Atrial fibrillation (AF) is the most common sustained arrhythmia in the general population, and it carries a threefold greater incidence of heart failure, a fivefold greater risk of stroke, and an increased mortality. Chronic kidney disease (CKD) is defined as the presence of kidney dysfunction or damage, and it affects 10–20% of adults in many places worldwide. CKD is a powerful predictor of cardiovascular prognosis, and decreased estimated glomerular filtration rate (eGFR) is related to an increased risk of various types of cardiovascular disease, such as coronary heart disease, stroke, peripheral artery disease, heart failure, sudden cardiac death, and AF[3, 4]. AF and CKD are major health problems worldwide, and the burden of AF is even bigger in patients with concomitant kidney disease. Numerous studies examined the association between CKD and AF. A meta-analysis of 25 studies demonstrated that the incidence and prevalence of AF in end-stage renal disease (ESRD) patients on dialysis were higher than the general population and associated with an increased risk of stroke and mortality. CKD is an early stage of ESRD, which is more common in general population, and whether the incidence of new-onset AF is higher in CKD patients is not well established. Several prospective studies demonstrated an increased incidence of new-onset AF in patients with CKD[6–11], with an eGFR of <60 ml/min/1.73 m2, but not all studies demonstrated a similar association. One study demonstrated that CKD was not associated with new-onset AF in 4,663 participants. Therefore, we conducted the present meta-analysis to qualify and quantify the risk of new-onset AF, which may provide additional intervention methods in this area.
Data Sources and Searches
PubMed, EMBASE and the Cochrane Central Register of Controlled Trials databases were searched for cohort studies to September 17, 2015, using the terms “chronic kidney disease” or “chronic kidney failure” or “chronic kidney insufficiency” or “chronic kidney dysfunction” or “chronic renal failure” or “chronic renal insufficiency” or “chronic renal dysfunction” or “end-stage kidney disease” or “end-stage renal disease” and “atrial fibrillation” or “atrial flutter” and “risk” or “incidence” or “epidemiology”. Two authors (WS and SG) filtered all eligible papers using these terms and hand-searched the references of the retrieved articles for additional relevant studies. There were no language restrictions. Discrepancies between the two authors were solved by discussing with a third author. We merged retrieved citations using EndNote.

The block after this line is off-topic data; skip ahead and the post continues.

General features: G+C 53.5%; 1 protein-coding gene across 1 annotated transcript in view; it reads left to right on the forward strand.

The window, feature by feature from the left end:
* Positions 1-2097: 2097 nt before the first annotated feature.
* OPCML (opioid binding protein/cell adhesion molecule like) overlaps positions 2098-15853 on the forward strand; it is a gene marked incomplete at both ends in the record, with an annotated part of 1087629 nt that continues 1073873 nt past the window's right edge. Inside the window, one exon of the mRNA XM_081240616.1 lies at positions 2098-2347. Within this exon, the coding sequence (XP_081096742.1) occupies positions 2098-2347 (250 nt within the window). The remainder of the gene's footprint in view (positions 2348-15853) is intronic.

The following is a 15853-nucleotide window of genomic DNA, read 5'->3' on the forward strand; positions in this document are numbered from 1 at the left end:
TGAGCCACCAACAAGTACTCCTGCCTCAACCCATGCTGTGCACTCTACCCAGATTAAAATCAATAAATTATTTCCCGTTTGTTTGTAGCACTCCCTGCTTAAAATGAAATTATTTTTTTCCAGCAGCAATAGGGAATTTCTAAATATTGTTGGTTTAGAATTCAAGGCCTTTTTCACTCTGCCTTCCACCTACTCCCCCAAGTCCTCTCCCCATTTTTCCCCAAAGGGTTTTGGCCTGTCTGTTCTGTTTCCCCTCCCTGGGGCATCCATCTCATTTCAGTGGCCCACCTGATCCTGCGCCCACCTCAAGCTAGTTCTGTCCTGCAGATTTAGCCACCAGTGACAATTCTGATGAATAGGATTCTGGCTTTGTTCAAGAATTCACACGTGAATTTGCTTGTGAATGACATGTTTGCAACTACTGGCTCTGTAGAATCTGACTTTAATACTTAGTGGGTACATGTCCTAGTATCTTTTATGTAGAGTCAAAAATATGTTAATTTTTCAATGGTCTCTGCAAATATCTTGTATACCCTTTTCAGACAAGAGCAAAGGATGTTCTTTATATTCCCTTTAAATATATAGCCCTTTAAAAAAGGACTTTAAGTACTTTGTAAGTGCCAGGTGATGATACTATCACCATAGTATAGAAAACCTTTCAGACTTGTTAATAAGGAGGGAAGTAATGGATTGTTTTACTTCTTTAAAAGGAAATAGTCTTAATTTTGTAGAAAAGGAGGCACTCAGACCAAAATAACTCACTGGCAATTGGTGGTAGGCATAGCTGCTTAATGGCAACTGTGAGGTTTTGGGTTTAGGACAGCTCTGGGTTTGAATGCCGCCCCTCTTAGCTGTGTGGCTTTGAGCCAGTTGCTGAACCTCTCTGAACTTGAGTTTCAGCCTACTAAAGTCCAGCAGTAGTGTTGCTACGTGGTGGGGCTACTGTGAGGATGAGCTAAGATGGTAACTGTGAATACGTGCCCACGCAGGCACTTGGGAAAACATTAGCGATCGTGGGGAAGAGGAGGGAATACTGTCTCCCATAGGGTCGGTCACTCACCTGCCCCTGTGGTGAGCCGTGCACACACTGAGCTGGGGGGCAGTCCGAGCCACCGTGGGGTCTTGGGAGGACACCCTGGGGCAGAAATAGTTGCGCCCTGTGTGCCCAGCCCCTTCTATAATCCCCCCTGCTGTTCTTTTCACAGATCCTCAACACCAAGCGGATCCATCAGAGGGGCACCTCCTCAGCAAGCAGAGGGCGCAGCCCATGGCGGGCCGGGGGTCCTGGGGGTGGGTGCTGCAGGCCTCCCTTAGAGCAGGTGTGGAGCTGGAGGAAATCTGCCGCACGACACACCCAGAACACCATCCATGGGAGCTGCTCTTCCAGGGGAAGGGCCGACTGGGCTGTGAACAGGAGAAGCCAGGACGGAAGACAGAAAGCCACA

Studies were included if they met the following criteria: (1) prospective cohort study involving participants 18 years or older; (2) assessed the incidence of new-onset AF in CKD patients; and (3) provided the multivariable-adjusted hazard ratios (HRs) with the corresponding 95% confidence intervals (CIs) for events associated with CKD versus reference or sufficient information to calculate these values.
The following studies were excluded: reviews, editorials, case reports, conference publications, cross-sectional studies, and case-control studies. We selected the latest article or the largest sample size if a cohort study was reported in more than one publication.